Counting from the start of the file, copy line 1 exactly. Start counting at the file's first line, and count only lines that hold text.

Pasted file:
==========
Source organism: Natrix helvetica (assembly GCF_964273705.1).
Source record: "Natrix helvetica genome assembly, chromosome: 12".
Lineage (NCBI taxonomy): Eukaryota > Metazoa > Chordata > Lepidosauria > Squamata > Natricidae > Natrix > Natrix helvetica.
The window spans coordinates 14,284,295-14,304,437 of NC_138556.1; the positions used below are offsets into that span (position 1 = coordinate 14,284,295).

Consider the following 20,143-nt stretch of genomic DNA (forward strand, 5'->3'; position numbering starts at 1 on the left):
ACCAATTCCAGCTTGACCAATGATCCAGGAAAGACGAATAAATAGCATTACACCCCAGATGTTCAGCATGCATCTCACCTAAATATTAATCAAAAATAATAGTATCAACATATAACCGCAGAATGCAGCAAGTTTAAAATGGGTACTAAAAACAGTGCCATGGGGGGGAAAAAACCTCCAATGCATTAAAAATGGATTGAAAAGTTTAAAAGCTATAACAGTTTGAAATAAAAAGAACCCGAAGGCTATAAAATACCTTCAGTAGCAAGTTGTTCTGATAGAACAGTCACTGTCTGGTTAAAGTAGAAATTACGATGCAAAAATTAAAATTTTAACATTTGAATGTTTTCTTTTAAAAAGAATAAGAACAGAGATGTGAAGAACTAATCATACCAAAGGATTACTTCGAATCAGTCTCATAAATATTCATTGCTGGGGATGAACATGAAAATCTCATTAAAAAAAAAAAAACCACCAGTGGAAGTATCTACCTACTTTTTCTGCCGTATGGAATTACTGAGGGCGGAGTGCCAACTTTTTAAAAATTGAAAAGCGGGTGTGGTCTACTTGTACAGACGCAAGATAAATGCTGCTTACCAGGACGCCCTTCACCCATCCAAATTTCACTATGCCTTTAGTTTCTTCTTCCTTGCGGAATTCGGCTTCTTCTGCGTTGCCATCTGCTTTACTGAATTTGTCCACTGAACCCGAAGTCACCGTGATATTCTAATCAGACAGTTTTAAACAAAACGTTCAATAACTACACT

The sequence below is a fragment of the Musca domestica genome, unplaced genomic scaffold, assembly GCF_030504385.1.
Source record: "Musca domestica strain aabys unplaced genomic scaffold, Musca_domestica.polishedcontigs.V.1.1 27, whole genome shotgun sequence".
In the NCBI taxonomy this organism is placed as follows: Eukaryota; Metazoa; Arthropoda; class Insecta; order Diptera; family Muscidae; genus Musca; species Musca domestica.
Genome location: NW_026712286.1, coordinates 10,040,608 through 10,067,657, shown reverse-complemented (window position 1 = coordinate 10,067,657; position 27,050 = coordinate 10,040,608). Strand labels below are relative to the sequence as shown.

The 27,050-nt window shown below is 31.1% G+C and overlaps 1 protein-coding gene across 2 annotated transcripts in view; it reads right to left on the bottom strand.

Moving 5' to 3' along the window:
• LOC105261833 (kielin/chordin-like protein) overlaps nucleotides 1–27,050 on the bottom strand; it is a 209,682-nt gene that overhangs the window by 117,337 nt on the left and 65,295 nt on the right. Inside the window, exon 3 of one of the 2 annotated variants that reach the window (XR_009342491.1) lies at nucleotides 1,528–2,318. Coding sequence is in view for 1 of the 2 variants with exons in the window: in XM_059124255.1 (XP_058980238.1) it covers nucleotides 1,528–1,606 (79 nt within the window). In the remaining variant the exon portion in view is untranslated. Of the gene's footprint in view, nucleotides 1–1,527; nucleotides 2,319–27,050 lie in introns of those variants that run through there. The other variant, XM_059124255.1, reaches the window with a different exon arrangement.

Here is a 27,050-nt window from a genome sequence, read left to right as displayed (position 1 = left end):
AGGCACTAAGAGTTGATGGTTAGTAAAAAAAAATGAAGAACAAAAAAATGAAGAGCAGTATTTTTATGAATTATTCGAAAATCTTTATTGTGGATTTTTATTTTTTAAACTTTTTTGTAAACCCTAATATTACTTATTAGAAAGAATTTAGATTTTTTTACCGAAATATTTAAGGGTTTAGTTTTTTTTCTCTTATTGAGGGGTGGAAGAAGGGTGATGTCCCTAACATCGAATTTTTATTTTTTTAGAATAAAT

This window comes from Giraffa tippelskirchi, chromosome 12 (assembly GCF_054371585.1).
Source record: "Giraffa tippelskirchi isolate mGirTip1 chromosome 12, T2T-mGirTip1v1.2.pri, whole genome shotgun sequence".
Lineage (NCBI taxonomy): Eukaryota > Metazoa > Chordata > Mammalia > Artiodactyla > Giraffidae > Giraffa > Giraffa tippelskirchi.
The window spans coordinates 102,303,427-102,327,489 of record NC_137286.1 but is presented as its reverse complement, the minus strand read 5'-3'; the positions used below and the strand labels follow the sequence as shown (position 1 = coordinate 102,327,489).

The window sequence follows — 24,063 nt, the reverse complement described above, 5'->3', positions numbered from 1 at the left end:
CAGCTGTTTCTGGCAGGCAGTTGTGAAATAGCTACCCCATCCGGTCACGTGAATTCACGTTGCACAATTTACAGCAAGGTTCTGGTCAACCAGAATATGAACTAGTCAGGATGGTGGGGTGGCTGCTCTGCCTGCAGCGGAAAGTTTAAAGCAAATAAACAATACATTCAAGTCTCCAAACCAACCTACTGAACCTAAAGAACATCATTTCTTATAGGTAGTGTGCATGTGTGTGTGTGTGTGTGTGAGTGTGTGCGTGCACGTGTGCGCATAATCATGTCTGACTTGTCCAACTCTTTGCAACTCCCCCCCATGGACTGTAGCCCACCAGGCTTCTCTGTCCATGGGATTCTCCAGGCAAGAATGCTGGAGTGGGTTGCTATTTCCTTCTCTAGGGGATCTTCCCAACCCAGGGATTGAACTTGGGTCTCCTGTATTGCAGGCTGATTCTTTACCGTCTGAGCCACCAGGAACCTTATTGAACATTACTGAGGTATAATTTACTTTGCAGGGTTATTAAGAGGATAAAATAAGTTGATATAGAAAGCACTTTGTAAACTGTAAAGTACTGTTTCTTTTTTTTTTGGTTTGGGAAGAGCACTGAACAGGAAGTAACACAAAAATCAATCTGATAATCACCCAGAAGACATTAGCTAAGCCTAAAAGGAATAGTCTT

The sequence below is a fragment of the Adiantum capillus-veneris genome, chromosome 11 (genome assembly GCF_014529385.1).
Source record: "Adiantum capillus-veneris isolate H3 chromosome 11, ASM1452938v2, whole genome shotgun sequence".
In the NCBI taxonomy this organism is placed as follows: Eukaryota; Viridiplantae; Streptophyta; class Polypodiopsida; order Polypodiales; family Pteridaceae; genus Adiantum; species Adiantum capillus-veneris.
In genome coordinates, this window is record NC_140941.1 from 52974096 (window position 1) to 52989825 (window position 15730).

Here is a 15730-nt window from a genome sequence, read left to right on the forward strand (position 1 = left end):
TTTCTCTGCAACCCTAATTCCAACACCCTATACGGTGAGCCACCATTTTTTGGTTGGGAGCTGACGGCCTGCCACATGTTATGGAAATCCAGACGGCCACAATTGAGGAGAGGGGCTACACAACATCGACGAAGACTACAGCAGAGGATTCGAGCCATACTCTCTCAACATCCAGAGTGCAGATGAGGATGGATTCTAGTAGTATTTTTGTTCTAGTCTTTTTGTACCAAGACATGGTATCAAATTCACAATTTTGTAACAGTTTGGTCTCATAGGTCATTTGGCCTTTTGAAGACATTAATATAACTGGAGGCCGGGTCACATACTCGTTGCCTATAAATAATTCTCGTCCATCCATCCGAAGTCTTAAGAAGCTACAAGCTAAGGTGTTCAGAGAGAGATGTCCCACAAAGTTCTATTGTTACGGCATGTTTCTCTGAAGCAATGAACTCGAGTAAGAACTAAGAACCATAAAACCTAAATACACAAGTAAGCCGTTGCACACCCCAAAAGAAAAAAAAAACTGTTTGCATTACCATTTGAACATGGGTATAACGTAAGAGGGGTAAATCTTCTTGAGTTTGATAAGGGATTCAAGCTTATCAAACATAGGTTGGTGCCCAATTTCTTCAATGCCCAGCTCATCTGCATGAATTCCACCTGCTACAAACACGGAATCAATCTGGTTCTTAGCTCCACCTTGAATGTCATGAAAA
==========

Source organism: Natrix helvetica (assembly GCF_964273705.1).